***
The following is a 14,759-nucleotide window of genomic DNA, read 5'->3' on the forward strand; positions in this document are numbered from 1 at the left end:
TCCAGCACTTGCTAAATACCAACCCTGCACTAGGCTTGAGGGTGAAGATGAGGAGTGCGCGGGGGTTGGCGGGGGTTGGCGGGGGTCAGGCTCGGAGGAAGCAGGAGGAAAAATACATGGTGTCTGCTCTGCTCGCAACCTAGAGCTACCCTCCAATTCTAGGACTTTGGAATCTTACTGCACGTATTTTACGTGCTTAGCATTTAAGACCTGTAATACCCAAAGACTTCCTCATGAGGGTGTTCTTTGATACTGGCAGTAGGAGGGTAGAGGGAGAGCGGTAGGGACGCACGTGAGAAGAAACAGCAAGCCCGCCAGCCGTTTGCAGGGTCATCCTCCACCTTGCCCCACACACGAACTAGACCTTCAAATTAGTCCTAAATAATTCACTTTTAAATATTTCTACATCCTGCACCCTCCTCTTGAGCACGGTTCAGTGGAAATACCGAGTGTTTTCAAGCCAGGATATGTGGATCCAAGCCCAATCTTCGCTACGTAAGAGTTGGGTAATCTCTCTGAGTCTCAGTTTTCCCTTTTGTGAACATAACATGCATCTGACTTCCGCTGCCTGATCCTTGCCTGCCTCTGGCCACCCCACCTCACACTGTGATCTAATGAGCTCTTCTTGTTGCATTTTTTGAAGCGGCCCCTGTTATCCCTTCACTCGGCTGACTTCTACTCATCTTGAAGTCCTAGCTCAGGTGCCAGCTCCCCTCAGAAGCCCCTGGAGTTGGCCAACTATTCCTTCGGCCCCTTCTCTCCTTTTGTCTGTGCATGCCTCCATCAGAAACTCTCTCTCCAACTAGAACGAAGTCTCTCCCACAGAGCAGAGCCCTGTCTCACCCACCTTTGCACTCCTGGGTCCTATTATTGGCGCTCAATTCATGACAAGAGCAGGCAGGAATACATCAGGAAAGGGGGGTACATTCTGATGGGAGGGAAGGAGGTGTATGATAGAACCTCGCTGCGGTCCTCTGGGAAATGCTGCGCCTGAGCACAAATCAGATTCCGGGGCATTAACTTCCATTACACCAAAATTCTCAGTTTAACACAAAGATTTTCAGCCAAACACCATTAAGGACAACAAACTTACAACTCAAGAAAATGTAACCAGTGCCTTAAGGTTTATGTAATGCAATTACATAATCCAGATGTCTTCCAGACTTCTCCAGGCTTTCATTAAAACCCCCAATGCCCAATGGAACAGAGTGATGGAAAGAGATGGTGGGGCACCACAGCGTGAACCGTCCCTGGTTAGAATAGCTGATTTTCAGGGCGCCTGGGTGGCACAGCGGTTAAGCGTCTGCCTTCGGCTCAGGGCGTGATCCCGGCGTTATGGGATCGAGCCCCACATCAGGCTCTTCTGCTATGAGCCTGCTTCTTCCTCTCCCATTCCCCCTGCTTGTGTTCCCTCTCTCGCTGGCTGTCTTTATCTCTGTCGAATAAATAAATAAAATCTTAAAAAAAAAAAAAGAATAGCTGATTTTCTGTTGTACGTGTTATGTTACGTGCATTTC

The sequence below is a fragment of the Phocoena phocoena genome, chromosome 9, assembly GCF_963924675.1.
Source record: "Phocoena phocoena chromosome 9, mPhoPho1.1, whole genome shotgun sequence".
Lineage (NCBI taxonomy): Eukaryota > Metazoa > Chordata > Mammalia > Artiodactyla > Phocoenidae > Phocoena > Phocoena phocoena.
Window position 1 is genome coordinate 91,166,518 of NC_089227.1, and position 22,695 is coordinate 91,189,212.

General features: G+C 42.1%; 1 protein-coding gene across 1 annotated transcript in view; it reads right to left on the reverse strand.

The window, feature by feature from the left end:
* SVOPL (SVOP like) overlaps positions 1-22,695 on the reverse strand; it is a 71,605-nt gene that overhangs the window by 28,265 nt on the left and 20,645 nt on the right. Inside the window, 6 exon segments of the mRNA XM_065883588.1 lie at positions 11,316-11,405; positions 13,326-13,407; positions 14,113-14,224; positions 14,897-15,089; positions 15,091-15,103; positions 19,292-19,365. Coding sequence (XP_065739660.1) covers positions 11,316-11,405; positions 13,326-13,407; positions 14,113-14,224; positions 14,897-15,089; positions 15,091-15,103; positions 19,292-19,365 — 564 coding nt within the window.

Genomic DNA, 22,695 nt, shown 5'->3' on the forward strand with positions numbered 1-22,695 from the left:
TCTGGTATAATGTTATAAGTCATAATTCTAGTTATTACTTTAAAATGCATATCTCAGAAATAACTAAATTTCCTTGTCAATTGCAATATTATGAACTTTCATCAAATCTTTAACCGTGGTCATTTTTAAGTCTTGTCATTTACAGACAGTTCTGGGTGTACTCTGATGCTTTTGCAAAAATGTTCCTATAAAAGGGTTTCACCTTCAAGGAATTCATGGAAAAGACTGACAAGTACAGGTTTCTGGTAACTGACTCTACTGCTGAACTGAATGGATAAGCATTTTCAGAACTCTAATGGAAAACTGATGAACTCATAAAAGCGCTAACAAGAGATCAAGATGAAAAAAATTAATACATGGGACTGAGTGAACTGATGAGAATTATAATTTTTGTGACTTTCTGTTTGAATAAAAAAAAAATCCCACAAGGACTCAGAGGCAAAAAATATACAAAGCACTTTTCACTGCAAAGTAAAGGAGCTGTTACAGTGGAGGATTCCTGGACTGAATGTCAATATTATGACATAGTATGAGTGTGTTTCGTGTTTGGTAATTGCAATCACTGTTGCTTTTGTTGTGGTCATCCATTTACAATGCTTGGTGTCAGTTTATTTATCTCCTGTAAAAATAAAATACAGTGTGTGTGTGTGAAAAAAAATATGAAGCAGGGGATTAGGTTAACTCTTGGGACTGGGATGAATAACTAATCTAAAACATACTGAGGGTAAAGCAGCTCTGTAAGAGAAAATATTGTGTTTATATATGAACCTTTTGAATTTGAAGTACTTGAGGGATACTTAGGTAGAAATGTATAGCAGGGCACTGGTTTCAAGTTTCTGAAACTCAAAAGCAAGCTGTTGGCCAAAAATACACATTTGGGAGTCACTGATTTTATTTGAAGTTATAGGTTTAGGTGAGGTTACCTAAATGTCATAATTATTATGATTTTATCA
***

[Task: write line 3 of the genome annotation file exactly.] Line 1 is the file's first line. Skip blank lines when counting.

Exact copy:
The sequence below is a fragment of the Phocoena phocoena genome, chromosome 9, assembly GCF_963924675.1.